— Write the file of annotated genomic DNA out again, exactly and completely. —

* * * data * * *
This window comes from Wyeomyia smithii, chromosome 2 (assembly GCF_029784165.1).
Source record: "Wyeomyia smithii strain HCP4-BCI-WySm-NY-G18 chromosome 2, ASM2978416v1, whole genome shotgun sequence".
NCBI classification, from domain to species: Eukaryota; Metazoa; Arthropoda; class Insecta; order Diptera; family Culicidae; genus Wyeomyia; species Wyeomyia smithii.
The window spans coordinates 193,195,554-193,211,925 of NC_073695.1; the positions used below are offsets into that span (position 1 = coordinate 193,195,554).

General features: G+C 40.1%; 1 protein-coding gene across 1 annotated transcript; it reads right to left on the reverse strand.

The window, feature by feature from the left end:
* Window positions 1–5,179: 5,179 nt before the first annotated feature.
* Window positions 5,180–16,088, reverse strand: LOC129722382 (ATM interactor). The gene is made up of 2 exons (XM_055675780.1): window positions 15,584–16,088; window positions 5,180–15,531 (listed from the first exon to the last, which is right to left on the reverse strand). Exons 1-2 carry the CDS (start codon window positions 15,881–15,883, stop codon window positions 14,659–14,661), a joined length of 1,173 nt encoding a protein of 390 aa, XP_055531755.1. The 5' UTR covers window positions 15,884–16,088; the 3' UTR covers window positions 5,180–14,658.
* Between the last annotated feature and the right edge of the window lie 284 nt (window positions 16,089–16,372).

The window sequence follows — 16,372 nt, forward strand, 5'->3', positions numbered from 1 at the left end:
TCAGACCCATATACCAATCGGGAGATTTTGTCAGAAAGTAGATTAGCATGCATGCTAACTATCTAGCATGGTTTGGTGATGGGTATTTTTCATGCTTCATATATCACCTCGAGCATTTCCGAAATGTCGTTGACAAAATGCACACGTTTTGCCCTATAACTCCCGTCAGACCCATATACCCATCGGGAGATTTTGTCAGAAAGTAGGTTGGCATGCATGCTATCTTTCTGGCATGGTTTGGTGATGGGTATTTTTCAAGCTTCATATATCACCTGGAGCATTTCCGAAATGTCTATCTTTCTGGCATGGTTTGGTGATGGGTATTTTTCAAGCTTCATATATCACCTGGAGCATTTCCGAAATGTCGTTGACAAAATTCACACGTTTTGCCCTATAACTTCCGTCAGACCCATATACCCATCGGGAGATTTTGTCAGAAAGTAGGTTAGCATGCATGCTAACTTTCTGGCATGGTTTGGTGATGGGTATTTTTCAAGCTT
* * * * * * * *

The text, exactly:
This window comes from Wyeomyia smithii, chromosome 2 (assembly GCF_029784165.1).
Source record: "Wyeomyia smithii strain HCP4-BCI-WySm-NY-G18 chromosome 2, ASM2978416v1, whole genome shotgun sequence".
NCBI classification, from domain to species: Eukaryota; Metazoa; Arthropoda; class Insecta; order Diptera; family Culicidae; genus Wyeomyia; species Wyeomyia smithii.
The window spans coordinates 193,195,554-193,211,925 of NC_073695.1; the positions used below are offsets into that span (position 1 = coordinate 193,195,554).

General features: G+C 40.1%; 1 protein-coding gene across 1 annotated transcript; it reads right to left on the reverse strand.

The window, feature by feature from the left end:
* Window positions 1–5,179: 5,179 nt before the first annotated feature.
* Window positions 5,180–16,088, reverse strand: LOC129722382 (ATM interactor). The gene is made up of 2 exons (XM_055675780.1): window positions 15,584–16,088; window positions 5,180–15,531 (listed from the first exon to the last, which is right to left on the reverse strand). Exons 1-2 carry the CDS (start codon window positions 15,881–15,883, stop codon window positions 14,659–14,661), a joined length of 1,173 nt encoding a protein of 390 aa, XP_055531755.1. The 5' UTR covers window positions 15,884–16,088; the 3' UTR covers window positions 5,180–14,658.
* Between the last annotated feature and the right edge of the window lie 284 nt (window positions 16,089–16,372).

The window sequence follows — 16,372 nt, forward strand, 5'->3', positions numbered from 1 at the left end:
TCAGACCCATATACCAATCGGGAGATTTTGTCAGAAAGTAGATTAGCATGCATGCTAACTATCTAGCATGGTTTGGTGATGGGTATTTTTCATGCTTCATATATCACCTCGAGCATTTCCGAAATGTCGTTGACAAAATGCACACGTTTTGCCCTATAACTCCCGTCAGACCCATATACCCATCGGGAGATTTTGTCAGAAAGTAGGTTGGCATGCATGCTATCTTTCTGGCATGGTTTGGTGATGGGTATTTTTCAAGCTTCATATATCACCTGGAGCATTTCCGAAATGTCTATCTTTCTGGCATGGTTTGGTGATGGGTATTTTTCAAGCTTCATATATCACCTGGAGCATTTCCGAAATGTCGTTGACAAAATTCACACGTTTTGCCCTATAACTTCCGTCAGACCCATATACCCATCGGGAGATTTTGTCAGAAAGTAGGTTAGCATGCATGCTAACTTTCTGGCATGGTTTGGTGATGGGTATTTTTCAAGCTT